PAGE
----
The EA-18 crew that did an American Vandal-inspired move in the sky is likely to face some heat from brass who have no sense of humor. I mean, it wasn’t like they did anything unsafe (which the FAA admits), but they’re likely to get in trouble for their move.
They won’t be the first, though.
Here are some times pilots got in trouble for their fancy flying.
5. World War II: Richard Bong in San Francisco
Richard Bong was America’s top ace in World War II, scoring 40 kills while flying the P-38 Lightning. However, if they’d applied today’s standards back then, he’d have been in trouble. According to the April, 1985 issue of Flying Magazine, he was reprimanded for doing a loop around the center section of the Golden Gate bridge and waving to secretaries during low passes over San Francisco.
4. 1996: RAF pilot Nicholas Paine
Nicholas Paine got permission from his parents to buzz their house in a Bae Hawk, which was in an authorized low-level flight zone. However, neighbors didn’t care for the sound of freedom. He was court-martialed, and after being convicted in March 1996, he was fined 500 pounds and severely reprimanded. The Independent reported that the verdict was overturned the next year.
3. 2002: Two unidentified F-16 jocks over Manhattan
In February 2002, residents of Manhattan were awakened by the sound of two jets making a low pass over the city at 4:30 A.M. The F-16s from the 147th Fighter Wing of the Texas Air National Guard had been deployed to Atlantic City, where they were flying combat patrols as part of Operation Noble Eagle. The next month, the New York Post reported the pilots had been sent back to Texas.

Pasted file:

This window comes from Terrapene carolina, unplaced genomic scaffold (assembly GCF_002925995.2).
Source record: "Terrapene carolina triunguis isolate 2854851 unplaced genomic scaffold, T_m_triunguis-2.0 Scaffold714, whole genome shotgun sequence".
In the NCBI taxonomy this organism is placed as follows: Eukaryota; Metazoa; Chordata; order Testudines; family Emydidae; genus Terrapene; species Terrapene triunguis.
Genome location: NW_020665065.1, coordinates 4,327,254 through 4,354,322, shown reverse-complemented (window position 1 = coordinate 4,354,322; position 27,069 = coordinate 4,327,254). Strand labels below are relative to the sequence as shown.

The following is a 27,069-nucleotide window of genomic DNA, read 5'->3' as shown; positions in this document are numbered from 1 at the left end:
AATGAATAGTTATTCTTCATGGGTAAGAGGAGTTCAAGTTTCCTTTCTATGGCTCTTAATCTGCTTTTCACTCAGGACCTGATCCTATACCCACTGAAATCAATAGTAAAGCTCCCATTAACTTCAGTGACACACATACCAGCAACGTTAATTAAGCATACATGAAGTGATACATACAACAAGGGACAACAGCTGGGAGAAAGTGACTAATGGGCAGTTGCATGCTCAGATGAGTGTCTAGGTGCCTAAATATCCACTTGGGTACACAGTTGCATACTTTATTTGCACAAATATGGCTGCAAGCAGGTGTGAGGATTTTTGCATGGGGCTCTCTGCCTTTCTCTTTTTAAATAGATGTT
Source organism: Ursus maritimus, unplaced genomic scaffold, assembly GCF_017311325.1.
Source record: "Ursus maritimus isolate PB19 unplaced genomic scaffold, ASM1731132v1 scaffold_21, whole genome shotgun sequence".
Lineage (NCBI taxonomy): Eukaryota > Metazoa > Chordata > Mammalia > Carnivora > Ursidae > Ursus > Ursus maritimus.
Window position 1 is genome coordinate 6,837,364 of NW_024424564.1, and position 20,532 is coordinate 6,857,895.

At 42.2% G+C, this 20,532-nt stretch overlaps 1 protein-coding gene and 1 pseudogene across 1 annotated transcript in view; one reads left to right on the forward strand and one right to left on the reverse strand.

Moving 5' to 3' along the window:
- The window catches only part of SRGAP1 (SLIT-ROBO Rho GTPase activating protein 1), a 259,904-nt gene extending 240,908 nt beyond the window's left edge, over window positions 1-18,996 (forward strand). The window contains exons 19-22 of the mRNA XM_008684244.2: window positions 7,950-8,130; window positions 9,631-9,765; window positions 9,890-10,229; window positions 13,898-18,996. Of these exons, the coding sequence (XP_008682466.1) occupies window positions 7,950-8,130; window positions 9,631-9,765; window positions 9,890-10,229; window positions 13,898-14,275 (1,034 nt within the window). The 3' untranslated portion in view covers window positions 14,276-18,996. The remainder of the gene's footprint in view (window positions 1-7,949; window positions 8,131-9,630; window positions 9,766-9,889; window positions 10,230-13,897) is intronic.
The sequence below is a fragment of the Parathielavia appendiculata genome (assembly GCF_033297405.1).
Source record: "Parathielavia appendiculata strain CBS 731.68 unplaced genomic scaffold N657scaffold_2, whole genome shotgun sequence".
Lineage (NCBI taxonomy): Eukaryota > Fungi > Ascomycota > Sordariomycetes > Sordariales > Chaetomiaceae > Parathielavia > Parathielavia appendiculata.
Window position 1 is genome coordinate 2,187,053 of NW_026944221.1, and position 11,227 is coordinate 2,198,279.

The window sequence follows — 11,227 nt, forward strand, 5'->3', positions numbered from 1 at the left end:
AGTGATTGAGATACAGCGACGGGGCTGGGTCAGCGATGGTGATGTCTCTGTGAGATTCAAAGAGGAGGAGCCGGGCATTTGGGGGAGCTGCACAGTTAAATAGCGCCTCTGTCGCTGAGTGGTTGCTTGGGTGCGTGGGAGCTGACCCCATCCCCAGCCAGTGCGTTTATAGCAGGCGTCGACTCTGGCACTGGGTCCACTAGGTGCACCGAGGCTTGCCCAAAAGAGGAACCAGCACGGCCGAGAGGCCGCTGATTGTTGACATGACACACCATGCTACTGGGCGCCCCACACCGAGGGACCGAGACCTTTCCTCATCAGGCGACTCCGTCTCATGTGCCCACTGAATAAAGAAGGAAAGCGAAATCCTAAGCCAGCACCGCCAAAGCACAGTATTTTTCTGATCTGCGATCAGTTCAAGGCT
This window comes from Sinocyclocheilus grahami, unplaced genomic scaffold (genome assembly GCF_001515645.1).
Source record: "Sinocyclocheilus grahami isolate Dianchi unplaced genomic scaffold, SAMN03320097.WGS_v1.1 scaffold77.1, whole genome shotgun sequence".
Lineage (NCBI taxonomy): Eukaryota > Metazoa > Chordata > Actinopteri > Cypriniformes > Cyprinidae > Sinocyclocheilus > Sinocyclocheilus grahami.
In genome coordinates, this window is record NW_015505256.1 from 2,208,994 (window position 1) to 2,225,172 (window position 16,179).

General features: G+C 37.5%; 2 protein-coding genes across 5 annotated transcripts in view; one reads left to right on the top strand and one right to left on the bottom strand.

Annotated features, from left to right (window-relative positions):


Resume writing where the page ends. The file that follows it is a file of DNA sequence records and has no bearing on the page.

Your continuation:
2. 2011: A T-38 pilot over Iowa City, Iowa
Flybys during sporting events around the end of the national anthem have become quite common. But one in Iowa City was notable for a flight of four Air Force T-38 clearing the stadium’s press box by 16 feet. All six pilots on board were reprimanded, and the flight lead lost his wings.
1. 2016: Four A-10 pilots over Charlotte
When four A-10s from the 74th Fighter Squadron 23rd Wing made a low pass over the Charlotte Panthers’ stadium on their way back from a routine navigation exercise in 2016, there was a fuss. While the incident was being investigated, the pilots were off flight duty, meaning the only thing they could fly were desks.
So, yeah, flight antics get folks in trouble. Hopefully, it won’t be too rough for the EA-18 crew from Whidbey Island Naval Air Station, but the odds are not in their favor.